I terminate connections be they wired or ethereal
And consider all objections to be strictly immaterial

Although you may deplore the fact and label it regrettable
I find the rule of law to be entirely forgettable
If it has any virtues, I must confess I’ve never known ’em
For I’ve always held that capital’s the only summum bonum

I’m answerable to no one, I enjoy complete autonomy
In my tireless crusade against foes of the Economy
And though my own position may in time prove quite ephemeral
For now I am the model of a Pirate Finder General”

by Angus McIntyre

Angus, YOU RULE!


Jaw-dropping behaviour from The Daily Mail

April 14, 2009


This is incredible. While we await the response of the PCC to our petition protesting the Express/Dunblane scandal that the press won’t cover (STILL not as important to the broadsheets as Sachsgate, apparently), here’s a piece of mindblowing cynicism from the Daily Mail to take up the slack.

Apparently, the Daily Mail in Ireland and the Daily Mail in the UK are currently running seperate campaigns about the HPV Vaccine. Nothing unusual about that, you might think. It’s an important subject and the Daily Mail has a duty to be concerned.   But, y’see, ha, ha, here’s the thing.

The two editions of the paper are running campaigns both for and against the vaccine. That’s right, in Ireland, the newspaper is very firmly for it, but in the UK, on the other hand…. you get stories such as this.

Over to Martin Robbins…

“Are they insane?! They’re printing scare stores about the dangers of the HPV vaccine in one country, while simultaneously campaigning for its introduction in another. It’s so absurdly cynical that I can’t quite form the words to convey just how shocked I am by this. Even by the piss-poor journalistic standards of the Daily Mail, this takes quite some beating.

What this means is that those of us who believed that the Daily Mail had some editorial, ideological stance against certain vaccines (such as MMR) were in fact wrong. The Daily Mail position on vaccines is whatever sells newspapers – and if those positions are completely self-contradictory, or might cause a bit more cancer in the readership, then who cares, as long as the advertisers are happy?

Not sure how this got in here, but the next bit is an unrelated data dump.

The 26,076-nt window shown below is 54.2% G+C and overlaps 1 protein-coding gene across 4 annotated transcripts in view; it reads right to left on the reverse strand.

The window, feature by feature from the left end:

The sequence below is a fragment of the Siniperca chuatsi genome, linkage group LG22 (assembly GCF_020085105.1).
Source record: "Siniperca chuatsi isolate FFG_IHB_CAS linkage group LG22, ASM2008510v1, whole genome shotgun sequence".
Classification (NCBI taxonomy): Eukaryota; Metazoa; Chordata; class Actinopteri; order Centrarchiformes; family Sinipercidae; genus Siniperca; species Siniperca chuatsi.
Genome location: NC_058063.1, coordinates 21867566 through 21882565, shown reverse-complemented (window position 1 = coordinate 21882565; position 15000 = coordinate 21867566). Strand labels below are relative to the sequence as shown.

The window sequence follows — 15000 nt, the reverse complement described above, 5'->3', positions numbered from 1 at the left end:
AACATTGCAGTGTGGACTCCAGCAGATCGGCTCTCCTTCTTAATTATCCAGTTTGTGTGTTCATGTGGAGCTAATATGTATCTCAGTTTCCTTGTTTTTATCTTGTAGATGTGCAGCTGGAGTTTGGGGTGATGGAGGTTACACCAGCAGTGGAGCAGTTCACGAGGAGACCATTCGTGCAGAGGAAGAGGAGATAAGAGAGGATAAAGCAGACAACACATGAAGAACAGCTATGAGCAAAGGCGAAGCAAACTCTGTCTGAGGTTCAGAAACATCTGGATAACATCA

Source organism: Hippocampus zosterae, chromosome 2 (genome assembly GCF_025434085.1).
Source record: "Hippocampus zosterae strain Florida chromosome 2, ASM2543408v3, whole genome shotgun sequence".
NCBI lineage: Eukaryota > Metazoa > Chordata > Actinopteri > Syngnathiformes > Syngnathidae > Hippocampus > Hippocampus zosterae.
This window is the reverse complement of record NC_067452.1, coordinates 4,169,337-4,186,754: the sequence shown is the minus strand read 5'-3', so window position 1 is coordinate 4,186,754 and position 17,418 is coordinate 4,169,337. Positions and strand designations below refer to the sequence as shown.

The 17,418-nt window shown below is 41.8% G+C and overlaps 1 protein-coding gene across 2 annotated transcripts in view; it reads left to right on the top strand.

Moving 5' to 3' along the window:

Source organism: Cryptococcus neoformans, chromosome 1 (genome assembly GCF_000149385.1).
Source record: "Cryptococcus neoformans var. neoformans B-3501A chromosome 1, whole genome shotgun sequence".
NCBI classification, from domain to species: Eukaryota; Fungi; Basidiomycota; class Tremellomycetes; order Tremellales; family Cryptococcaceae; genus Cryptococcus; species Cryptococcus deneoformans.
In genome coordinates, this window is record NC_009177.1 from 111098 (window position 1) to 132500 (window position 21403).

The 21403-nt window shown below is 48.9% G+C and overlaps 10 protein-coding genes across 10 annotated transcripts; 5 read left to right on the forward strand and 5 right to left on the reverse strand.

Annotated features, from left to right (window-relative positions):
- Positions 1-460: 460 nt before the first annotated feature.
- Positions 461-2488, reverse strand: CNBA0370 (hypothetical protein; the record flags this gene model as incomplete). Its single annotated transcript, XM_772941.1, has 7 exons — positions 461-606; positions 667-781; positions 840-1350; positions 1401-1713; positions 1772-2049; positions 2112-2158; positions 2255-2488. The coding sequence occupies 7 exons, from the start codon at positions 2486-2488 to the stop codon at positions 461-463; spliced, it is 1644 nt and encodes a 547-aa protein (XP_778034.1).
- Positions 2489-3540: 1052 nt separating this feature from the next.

In many ways, this is worse than being anti-vaccine. Anti-vaccinationists may be cranks, but at least they ultimately care about the people affected. The revelation that the Mail is pushing two contradictory positions on a major public health issue on either side of the Irish Sea, proves once and for all that they don’t give a crap about the impact such stories may have on their readers. It’s a whole new level of sick. It’s crossing the line where misguided becomes truly evil.”

As Ben Goldacre, author of ‘Bad Science’ put it, “looks like the reasoning is to attack any government healthcare decision by pretending it’s dangerous.”

Thanks again, unaccountable press!

(Props to all on Twitter who helped with this post.)


Why they want to make it a crime to take photographs of the police

April 8, 2009

Justin McKeating found this interesting picture of a police medic at work: “Now, I’ve never had any medical training so can someone more knowledgeable please tell me what the above procedure is called and what it’s used for in a medical capacity?” Link to post. (Link to Amjamjazz’z original photo)

(Thanks to @loveandgarbage for the tip. Justin is @chickyog )

Of course, everyone’s talking about this. Another thing they would have preferred you hadn’t seen.  I guess if I was a policeman, I too would like some privacy when I’m walking down the road with a stick.)


Apology noted. Now what?

March 24, 2009

Well, for whatever reason, the Express apologised for the Dunblane story on Sunday. Here’s the link. Take a moment to read it.